# Taylor Expansion of Natural Logarithm

by golanor
Tags: taylor
 Mentor P: 12,037 "It could be larger" => you cannot use the general version of the lagrangian error to show convergence It converges, but you cannot use this way to show it. With c arbitrary small, it would diverge for other x as well, by the way.
 P: 56 yes, but since c is between x and 100, if x is bigger than 50 or smaller than 200 it won't diverge for any x and for any c. when i pick x=1, for example, for 1
 Mentor P: 12,037 Let me rewrite your limit a bit: $$\lim_{n \to \infty} \frac{1}{c(n+1)} \frac{(x-100)^n}{c^n}$$ Consider c=100-epsilon with some (small) constant epsilon: The first part goes to 0, the second part, neglecting its sign, can be written as $$\frac{(100-x)^n}{(100-\epsilon)^n}$$ This is smaller than 1 for epsilon
 P: 56 It's very confusing. If the Lagrange remainder doesn't approach 0 it means you cannot estimate the function correctly, but in this case the calculation of the series does give accurate estimations. It's very interesting. Does anyone know the answer to this?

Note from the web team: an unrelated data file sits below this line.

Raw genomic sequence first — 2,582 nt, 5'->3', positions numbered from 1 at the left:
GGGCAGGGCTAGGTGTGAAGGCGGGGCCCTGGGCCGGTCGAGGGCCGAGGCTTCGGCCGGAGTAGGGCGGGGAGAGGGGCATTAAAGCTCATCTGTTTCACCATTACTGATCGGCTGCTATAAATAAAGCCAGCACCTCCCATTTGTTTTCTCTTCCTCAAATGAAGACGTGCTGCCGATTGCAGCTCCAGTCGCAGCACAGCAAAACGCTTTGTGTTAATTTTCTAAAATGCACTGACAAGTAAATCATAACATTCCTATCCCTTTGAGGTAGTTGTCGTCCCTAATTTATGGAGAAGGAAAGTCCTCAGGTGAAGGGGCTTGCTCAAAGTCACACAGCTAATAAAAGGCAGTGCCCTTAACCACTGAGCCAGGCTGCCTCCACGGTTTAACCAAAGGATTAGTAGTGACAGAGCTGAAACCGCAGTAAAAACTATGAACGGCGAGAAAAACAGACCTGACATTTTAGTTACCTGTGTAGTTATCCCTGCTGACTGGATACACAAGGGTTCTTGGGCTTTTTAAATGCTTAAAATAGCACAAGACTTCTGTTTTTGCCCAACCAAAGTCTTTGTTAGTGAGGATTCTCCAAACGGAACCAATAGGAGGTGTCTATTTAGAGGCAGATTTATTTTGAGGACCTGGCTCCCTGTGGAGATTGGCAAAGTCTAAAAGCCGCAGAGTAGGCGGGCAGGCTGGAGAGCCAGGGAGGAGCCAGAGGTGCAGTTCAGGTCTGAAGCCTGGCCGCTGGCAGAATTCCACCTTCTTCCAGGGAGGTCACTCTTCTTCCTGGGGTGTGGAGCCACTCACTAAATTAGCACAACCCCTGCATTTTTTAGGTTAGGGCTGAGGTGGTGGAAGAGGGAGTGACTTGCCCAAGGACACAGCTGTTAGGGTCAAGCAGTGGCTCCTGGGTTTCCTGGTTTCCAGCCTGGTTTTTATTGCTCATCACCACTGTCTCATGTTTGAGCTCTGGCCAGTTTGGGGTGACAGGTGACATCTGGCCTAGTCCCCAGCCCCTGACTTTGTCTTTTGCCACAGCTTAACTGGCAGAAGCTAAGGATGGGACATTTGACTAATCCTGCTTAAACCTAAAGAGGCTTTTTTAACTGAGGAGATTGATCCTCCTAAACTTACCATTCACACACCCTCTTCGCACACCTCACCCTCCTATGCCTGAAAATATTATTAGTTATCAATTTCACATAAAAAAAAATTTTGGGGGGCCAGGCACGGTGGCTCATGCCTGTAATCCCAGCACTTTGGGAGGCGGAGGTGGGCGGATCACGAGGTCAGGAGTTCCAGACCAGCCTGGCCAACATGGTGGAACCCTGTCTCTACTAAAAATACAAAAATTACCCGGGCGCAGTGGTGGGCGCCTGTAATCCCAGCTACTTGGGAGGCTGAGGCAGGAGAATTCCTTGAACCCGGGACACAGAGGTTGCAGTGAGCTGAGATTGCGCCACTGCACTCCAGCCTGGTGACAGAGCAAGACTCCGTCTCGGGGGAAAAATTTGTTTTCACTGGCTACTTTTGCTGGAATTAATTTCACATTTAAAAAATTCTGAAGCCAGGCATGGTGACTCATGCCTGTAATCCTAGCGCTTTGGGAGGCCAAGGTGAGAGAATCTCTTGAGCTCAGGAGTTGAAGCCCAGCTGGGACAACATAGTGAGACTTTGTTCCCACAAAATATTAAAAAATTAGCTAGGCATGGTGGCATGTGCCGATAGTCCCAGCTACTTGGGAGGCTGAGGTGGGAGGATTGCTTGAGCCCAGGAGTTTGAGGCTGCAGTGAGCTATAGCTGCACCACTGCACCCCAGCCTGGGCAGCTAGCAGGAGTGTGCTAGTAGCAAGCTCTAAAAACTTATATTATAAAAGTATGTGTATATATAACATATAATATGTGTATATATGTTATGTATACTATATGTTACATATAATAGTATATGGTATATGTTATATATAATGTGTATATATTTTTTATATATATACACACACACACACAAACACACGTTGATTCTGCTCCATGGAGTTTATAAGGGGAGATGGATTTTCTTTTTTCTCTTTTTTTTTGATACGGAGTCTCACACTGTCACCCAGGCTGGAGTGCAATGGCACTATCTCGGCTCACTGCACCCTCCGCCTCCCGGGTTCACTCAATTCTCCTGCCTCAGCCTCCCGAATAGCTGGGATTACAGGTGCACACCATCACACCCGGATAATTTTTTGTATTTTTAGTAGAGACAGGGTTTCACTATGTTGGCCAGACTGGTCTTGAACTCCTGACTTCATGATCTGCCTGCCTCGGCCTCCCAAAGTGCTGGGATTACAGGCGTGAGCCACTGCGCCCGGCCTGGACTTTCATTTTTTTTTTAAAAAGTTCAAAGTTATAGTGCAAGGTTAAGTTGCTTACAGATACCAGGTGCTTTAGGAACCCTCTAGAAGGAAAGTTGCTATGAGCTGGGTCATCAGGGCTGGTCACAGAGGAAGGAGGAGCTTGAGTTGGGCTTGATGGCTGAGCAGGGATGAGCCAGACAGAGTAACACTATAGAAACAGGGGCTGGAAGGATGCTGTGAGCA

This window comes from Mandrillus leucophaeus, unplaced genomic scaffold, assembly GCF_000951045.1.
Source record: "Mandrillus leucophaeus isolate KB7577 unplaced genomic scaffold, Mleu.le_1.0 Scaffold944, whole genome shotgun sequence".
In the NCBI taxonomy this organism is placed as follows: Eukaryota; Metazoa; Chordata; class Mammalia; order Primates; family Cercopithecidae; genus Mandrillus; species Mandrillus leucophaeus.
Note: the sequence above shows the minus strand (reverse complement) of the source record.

HW Helper P: 2,264 ^The Lagrange remainder does approach 0, you have chosen a terrible way to estimate it. Either use a more subtle estimate of the Lagrange remainder or use the Cauchy Remainder or Schlömilch Remainder. Remember your estimate for c is quite crude.
P: 56
 Quote by lurflurf ^The Lagrange remainder does approach 0, you have chosen a terrible way to estimate it. Either use a more subtle estimate of the Lagrange remainder or use the Cauchy Remainder or Schlömilch Remainder. Remember your estimate for c is quite crude.
The remainder must approach 0 for every c between x and 100.
If i can find even 1 such number for which the remainder does not approach 0, it means that the series is not a correct estimation for the function.
Mentor
P: 12,037
 Quote by golanor If i can find even 1 such number for which the remainder does not approach 0, it means that the series is not a correct estimation for the function.
No: If you cannot find even 1 sequence cn, ...
But I found one.

 Related Discussions Calculus 8 Set Theory, Logic, Probability, Statistics 3 General Math 16 General Math 1 Calculus 4